Mouthfeel is not, according to its mission statement, a gay man’s Good Housekeeping. As the suggestive title might suggest, the Brooklyn-based print magazine deals with the culinary world in a very different way. It might be described a little bit gay and a little bit rock and roll. Or perhaps as an adventure in frenetic typography, cut-and-paste artwork, food, and vintage gay porn (that somehow manages to be mostly safe for work). The writing is remarkably personal and funny. Unlike a lot of food publications out there, Mouthfeel isn’t trying to sell you a boutique lifestyle.
We hooked up with Mouthfeel at the Food Book Fair in 2016 and suggested we try producing their next issue as a custom printing project. At the moment, this 9 x 14 format isn’t available via print on demand. But it’s a stellar example of what you can do when you work with our Large Order Services team.
This third issue, hot off the Blurb presses, is about coffee. We asked the perpetually caffeinated founder and publisher, Mac Malikowski, how it all started and where it’s going.
When did the idea of Mouthfeel first occur to you? And did the title come to you at the same time?
The idea of Mouthfeel came to me in 2015. I had been working in restaurants, cafes, and food media for a long time and realized how badly I wanted a food magazine that pertained pretty distinctly to my interests: a mix of food, men, music, and humor. I made a list of 50+ food terms that I thought had a nice double entendre, sounded cool or just made me giggle. “Mouthfeel” was on that list and stuck. It wasn’t till I linked up with my creative director, Yego Moravia, that the concept was really flushed out and we turned the magazine into an oversized art piece with a hardcore zine aesthetic.
I think it’s a great culmination of a lot of what Mouthfeel is about: personalities, sexuality, and an interest in the past.
There’s a ‘zine-like feel to Mouthfeel. Were you one of those teenagers who made ‘zines?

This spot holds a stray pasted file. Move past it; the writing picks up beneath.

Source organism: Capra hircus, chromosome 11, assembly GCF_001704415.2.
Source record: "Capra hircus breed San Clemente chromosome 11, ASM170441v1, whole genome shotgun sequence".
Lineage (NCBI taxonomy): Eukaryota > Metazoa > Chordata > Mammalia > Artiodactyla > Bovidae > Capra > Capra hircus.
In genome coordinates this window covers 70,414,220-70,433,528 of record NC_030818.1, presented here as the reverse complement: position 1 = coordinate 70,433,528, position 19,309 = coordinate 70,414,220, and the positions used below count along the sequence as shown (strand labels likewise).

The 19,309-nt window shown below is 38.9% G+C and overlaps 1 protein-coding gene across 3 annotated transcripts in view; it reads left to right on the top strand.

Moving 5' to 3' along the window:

No, I didn’t make zines growing up actually. I was definitely involved in the hardcore and punk scene in Northern Nevada and California, so I was always exposed to DIY politics and art. But I didn’t get into the idea of publishing or image manipulation until I went to college at Hunter.
Since this issue is all about coffee, how much coffee did it take for this to come together?
More than I can remember. In fact, the issue would not have come together without the support of Stumptown, The Barn Berlin, or Variety Coffee Roasters.
Since we’re on the subject of coffee, how about tea?
I love tea! You’ll find a pretty interesting article in this issue about a really cute guy named Max Rivest. He’s developed a brand called Wize Monkey, which produces “Coffee Leaf Tea,” which is tea made from the leaves of the coffee plant. The product is great on a number of levels (taste-wise, environmentally) but it also builds a cool bridge between the two often polarized commodities.
Mouthfeel has a particular size and format—it doesn’t look like any other print magazine out there. How did you settle on the trim size and paper?
Being “different” was definitely a goal when developing Mouthfeel. Part of the impetus for the magazine, actually, was the pervasiveness I saw of the “Kinfolk-esque” lifestyle magazine. Magazines that have been coming out over the last decade have had a very similar content style. This is true in their delivery as well. We wanted a magazine with a peculiar size, shape, and opening experience. Where it’s been problematic for shipping and merchandising, it’s also been a blessing to be noticed by high end retailers that sell MF like Colette Paris, UnionMade in SF, and Ooga Booga in Los Angeles.
There’s a fascinating story about your obsessive search to find out more about this issue’s muse, porn actor Buck Hayes. It sounds like it’s pretty easy for you to go down a rabbit hole of research. Have any other details of his story come in since you went to press?
I’m really proud of “Coffee With Buck Hayes”. It’s a great culmination of a lot of what Mouthfeel is about: personalities, sexuality and an interest in the past. I’ve been very lucky to get this far with this story, but there are definitely still some questions to answer.
How do you distribute something like Mouthfeel? If someone wants to pick up a copy, where can they get it?
We have 10 retailers around the world, from Pittsburg, to Berlin, and LA. You can find a retailer near you at mouthfeelmag.com. You can also order directly through our site (including t shirts, original art, posters, and vintage magazines, and cookbooks too!)
What’s the next issue about?
Either a cover story on trans competitive eaters or a high gloss nude photo series of former NY Times food critic Frank Bruni. Any leads are appreciated!